Watershed Post

So this is one of those “watershed” posts that took me a while to write, and that really comes from deep down. I hope that everyone can spare some time to read it, and I would love comments, advice, criticism, and discussion. Insha’Allah. And I hope you like the new layout! It was designed by one of the most amazing people I know. Thanks AC.

I just began reading “On Being a Muslim” by Farid Esack, and I recommend it to anyone who is interested in Islam, particularly post-modern Islam. It is such an inspiring book! Not only did it make me get emotional several times, but it changed the way I saw this blog. I realized that more often than not, I blog about the negatives in Islam, because those are the things that occupy me the most. To me, Islam is such a perfect religion and the Qur’an is such a perfect text, that it really bothers me when people twist what is in it. But what’s the point? What am I changing or accomplishing by only writing about the negative aspects of Muslims and Islam? Wouldn’t it be better for others, and for me, to blog about the multitude of beautiful and inspirational things to be found in Islam?

Yes! So i’A from now on, there will be more positive thoughts. Of course I’ll still vent and rant every now and then (let’s face it, we Muslims are facing a lot of problems) but I also want to write about things in Islam that make me happy and inspire me.

Since this is my last post before I start “blogging-positively”, I have one final rant.

Farid Esack is definitely a feminist, and I love this the most about him. In 1997 he was appointed by President Nelson Mandela to be head of the Gender Commission in South Africa. His chapter “on being with the gendered other” is phenomenal, despite the fact that it was very hard for me to swallow. This part in particular: “How do women seeking gender justice really derive support and inspiration from a tradition whose icons are either all men or isolated women who inevitably draw their “legitimacy” from their relationship to males: wife, daughter, narrator of traditions, mother of a prophet. Is there really any place for gender justice within a theology rooted in a seemingly ahistorical and stable text such as the Qur’an, which is inescapably patriarchal?” Esack also points out that the Qur’an for the most part, appears to address men.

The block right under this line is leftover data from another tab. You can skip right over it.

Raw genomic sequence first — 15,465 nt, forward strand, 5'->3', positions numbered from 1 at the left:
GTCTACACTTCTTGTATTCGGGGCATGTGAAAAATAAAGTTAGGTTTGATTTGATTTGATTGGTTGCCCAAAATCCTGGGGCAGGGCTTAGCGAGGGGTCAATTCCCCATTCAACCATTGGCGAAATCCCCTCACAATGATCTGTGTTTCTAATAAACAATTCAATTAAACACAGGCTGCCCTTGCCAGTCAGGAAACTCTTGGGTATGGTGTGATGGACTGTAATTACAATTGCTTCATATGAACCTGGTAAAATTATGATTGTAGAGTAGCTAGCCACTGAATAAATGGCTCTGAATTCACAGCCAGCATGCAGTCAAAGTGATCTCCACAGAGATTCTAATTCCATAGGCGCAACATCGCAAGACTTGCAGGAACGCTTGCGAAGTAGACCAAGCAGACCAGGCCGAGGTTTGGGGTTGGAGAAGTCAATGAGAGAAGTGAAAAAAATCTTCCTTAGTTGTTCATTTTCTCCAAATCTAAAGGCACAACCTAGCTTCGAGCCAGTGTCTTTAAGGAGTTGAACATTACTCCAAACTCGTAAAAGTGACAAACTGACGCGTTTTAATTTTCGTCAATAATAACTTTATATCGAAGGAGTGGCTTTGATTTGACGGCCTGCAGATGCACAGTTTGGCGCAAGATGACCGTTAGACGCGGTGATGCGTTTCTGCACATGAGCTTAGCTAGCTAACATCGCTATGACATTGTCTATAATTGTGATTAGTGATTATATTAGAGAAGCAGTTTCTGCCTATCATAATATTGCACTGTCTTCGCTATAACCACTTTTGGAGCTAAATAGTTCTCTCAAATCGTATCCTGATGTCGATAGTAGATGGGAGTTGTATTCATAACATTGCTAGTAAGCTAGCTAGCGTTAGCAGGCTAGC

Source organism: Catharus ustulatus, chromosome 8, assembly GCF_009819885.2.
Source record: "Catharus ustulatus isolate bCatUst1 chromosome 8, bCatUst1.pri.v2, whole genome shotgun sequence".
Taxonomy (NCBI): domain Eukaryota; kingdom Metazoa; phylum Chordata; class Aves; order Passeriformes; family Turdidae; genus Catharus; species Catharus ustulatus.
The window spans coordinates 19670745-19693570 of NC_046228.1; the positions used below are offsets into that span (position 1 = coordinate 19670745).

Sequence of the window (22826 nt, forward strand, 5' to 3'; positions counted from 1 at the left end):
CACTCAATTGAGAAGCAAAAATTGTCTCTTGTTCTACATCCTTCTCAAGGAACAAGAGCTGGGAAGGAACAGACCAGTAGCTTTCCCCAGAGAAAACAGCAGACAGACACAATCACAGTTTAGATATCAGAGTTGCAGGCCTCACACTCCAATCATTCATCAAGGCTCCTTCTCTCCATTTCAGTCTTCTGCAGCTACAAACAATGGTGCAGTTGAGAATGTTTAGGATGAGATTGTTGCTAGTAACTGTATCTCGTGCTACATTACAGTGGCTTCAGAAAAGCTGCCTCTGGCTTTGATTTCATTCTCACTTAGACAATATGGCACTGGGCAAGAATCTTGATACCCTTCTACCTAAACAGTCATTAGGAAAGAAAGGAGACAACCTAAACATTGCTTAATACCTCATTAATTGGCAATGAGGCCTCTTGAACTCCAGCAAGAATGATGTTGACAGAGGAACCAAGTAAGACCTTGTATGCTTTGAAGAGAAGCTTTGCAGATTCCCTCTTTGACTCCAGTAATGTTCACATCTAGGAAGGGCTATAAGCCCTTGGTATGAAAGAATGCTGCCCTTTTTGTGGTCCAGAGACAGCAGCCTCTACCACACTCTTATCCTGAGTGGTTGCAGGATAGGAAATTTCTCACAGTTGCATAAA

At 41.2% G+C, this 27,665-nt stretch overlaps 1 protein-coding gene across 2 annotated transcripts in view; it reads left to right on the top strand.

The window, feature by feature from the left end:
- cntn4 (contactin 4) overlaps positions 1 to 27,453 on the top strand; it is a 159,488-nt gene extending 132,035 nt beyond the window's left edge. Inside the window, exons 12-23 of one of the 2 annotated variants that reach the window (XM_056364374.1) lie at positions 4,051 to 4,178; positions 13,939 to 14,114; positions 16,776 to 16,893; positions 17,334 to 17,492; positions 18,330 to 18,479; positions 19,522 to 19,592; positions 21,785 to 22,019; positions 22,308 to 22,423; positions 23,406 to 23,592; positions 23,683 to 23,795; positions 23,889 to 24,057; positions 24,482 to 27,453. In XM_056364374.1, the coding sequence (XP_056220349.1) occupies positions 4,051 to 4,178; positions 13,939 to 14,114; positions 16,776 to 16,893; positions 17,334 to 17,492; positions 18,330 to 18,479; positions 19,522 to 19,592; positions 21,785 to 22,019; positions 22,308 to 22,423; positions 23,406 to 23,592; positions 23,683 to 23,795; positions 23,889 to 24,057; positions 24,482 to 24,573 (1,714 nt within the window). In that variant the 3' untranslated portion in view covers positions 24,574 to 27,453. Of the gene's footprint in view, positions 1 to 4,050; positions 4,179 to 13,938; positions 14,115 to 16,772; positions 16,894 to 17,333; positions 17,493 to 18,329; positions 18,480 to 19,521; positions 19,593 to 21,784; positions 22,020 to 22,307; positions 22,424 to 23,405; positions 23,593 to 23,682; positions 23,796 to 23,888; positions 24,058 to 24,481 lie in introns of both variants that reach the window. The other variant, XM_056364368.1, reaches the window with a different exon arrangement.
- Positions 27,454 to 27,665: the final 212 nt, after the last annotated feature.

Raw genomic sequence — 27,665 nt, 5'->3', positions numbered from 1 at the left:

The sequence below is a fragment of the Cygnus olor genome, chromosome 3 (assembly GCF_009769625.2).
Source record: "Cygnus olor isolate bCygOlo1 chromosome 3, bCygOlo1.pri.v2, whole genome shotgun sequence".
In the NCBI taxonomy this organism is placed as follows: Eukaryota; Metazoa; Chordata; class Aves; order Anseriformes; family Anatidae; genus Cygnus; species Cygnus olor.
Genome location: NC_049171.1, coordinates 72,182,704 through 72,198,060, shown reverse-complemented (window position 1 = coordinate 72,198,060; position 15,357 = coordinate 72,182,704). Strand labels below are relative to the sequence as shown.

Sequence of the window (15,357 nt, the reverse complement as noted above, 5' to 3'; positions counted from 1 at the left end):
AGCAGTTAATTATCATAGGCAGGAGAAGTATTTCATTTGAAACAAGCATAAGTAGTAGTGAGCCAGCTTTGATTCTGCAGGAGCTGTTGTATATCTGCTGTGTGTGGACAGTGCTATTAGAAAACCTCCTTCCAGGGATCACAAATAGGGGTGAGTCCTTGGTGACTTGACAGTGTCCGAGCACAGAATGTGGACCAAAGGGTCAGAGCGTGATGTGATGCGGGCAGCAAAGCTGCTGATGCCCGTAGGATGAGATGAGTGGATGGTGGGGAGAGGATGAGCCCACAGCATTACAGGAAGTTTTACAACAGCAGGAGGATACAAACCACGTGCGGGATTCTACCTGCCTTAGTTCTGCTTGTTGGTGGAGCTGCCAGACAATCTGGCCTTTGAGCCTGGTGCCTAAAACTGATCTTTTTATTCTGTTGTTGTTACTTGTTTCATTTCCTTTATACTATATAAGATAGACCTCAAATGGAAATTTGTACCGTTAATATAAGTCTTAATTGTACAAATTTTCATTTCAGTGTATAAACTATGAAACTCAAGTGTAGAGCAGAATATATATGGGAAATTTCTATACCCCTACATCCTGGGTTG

There are times when I wonder whether there is a “women problem” in Islam at all, or whether I am blowing it out of proportion. Most of the time, though, I know there is a huge problem, and that we need to deal with it.

“There are many sensitive women who simply cannot, with any self-respect, live alongside the idea of a God who reduces them to half of men. For them, and for the men who identify with them, it thus is very much a question of faith, and a very personal and deeply held one too.”

He managed to sum up, in one paragraph, what I have been trying to say on this blog since I started it. He also points out that we cannot go on pretending that the only injustice done to women is by Muslim men. Rather, there are also problems with the Shari’ah. “While in a few areas of life Islamic legal thinking has kept up with human progress and produced new insights, in many others, including gender justice, it hasn’t. The religious landlords among us – all male – have aborted the process set in motion by the Prophet: we have betrayed the prophetic injunction of justice and equality for all of Allah’s people.”

On women preaching in mosques (a la Amina Wadud), he quoted this Christian minister:

“I refuse to preach in a church which does not allow women to preach there. In effect, they are telling me that I am OK because of something between my legs which women do not have and, frankly, I do not think that that is enough reason for me to qualify to preach!”

The day I hear a sheikh (especially an Arab one) say this, is the day I know that we are going somewhere. Esack writes,